Your Boss Isn’t Always Your Best Mentor

Jessica Guzzetti, MBA, BSN, RN, CCHP-RN | Updated/Verified: Feb 13, 2024

What is a mentor? If you search the internet, the first definition it pulls up simply states "an experienced and trusted adviser" and "advise or train (someone, especially a younger colleague)." A good and true mentor is a far cry from this internet definition. Mentors are experienced and competent and inspire trust. Mentors are also selfless and humble. They are invested in the success of others as much, if not more so, than their ambitions.

Your Boss Is Your Boss, First

A good boss manages. A great boss leads. An excellent boss acts as a mentor. They are still your boss, first. They are on a mission. They plan to succeed. They strive to advance in their career. Building their professional portfolio and enhancing their image is essential. Their priorities are yours. None of these things make them a "bad" boss. They may, however, not make your boss your best mentor.

Ultimately, your boss will always have to prioritize the goals set forth by the organization you work for, their boss, etc. This means they will utilize all the tools and resources in their arsenal to achieve the mission. You are one of those tools/resources. Your boss is close to the action and close to you. Being your boss means they also generally work in your area (maybe the same floor, specialty, clinic, etc.).

Finding a mentor who is not your boss can be highly beneficial for those exact reasons. A mentor who is not your boss will likely have great insight and perspective. They are removed from the action and can look from the outside in. This allows for less chance of bias and more objective feedback. Not only that, but this person is also not inhibited by the stipulations of a professional supervisor-employee dynamic. Chances are they will communicate more freely and openly.

If your mentor isn't your boss, it makes it easier for you to take raw feedback, criticism, suggestions, and remediation for what they are. It prevents potential complications in your professional relationship with your boss. These interactions with your boss as your mentor can sometimes lead to anxiety, worry, hurt feelings, and resentment or anger.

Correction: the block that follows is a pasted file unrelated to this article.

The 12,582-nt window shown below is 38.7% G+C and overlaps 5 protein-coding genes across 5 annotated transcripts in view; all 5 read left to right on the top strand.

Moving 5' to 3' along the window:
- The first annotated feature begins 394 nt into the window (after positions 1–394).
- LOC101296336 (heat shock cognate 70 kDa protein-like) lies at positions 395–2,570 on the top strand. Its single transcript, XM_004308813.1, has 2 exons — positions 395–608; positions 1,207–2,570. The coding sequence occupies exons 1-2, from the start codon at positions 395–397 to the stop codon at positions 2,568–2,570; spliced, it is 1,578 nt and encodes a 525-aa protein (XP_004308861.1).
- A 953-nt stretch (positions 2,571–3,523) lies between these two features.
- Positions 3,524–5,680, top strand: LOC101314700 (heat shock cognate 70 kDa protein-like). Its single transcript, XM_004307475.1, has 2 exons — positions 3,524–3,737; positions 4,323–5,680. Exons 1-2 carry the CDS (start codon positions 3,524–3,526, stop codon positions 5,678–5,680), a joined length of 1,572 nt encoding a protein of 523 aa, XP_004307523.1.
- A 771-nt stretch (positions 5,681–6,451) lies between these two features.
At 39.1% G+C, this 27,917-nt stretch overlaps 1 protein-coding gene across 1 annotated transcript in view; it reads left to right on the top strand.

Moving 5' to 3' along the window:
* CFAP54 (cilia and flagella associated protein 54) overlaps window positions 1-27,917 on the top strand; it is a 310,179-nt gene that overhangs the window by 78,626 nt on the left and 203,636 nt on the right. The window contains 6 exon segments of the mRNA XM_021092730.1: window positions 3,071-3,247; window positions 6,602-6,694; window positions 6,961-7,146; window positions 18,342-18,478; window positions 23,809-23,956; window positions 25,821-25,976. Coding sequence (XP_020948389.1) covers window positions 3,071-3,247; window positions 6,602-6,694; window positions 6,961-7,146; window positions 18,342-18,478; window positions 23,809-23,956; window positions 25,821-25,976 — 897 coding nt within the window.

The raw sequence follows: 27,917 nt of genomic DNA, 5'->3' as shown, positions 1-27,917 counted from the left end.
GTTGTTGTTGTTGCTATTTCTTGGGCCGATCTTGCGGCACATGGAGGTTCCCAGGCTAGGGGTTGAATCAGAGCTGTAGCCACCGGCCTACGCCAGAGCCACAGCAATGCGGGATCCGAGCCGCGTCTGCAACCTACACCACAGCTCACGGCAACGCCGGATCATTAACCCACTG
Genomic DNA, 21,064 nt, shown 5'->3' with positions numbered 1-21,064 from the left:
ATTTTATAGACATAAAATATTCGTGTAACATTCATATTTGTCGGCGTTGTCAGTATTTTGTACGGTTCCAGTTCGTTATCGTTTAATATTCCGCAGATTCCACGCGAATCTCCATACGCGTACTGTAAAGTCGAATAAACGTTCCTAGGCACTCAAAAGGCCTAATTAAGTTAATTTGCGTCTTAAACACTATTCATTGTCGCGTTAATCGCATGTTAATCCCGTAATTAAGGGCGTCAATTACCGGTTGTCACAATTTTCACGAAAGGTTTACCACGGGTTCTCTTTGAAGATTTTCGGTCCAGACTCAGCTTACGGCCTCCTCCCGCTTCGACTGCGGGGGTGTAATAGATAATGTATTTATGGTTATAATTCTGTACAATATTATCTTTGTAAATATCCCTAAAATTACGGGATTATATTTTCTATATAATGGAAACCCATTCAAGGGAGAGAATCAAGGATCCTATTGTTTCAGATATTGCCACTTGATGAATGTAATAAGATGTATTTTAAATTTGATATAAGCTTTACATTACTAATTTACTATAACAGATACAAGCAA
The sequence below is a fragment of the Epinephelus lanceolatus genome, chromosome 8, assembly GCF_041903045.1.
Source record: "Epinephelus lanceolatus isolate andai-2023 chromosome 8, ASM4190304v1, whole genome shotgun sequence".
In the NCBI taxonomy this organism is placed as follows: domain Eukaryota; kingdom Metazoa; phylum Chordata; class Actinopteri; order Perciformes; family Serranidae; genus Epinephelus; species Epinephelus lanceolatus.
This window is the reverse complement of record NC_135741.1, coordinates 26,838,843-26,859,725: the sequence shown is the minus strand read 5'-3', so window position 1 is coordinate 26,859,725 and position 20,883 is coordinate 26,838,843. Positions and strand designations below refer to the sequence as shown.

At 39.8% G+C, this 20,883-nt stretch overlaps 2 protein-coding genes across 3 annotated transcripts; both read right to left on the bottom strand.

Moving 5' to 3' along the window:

An outside mentor may also present you with ideas and opportunities your boss would not. They may encourage you to consider your options. To think outside the box about your future and career. Your boss needs you. You are a valuable tool and resource to their mission. The last thing any boss wants is to lose someone to another great opportunity. Consciously or otherwise, this will have a limiting impact on their mentorship of you.

Your boss will have a skillset and experience that they can share with you. The beauty of another mentor in your life is that you will benefit from multiple skills and experiences to draw from. The more diverse the mentor’s knowledge, the more exposure the mentee has. A dynamic mentor will see potential and find ways to maximize that potential – for you, not for themselves. If they have opportunities to share, they will. If they find options not best suited for them, they will share if this may benefit you.

When your mentor is not your leader, you also lose the barrier of possibly being viewed as a threat to a boss's success. Your boss may sincerely want you to succeed in accomplishing the mission and growing and advancing professionally. However, sometimes they may fear you will take opportunities from them. This is human nature. A non-boss mentor, on the other hand, has no skin in that game as an outsider. They will not be threatened by your success.

If You Have a Boss Who Is Willing to Mentor You, You're Winning

If you have more than one mentor, congratulations – you may have hit the lottery! Too many nurses have never honestly had a mentor invested in them – as a person, professional, and in their future and success. Remember the capacities within which your mentors are acting. Consider this when you receive feedback, answers to questions, information, leads, and advice. Be considerate in your response and follow-up.

If you have the chance to mentor someone, do it! It is a mutually beneficial relationship and well worth the precious time that is already so scarce. Mentorship will build the future.

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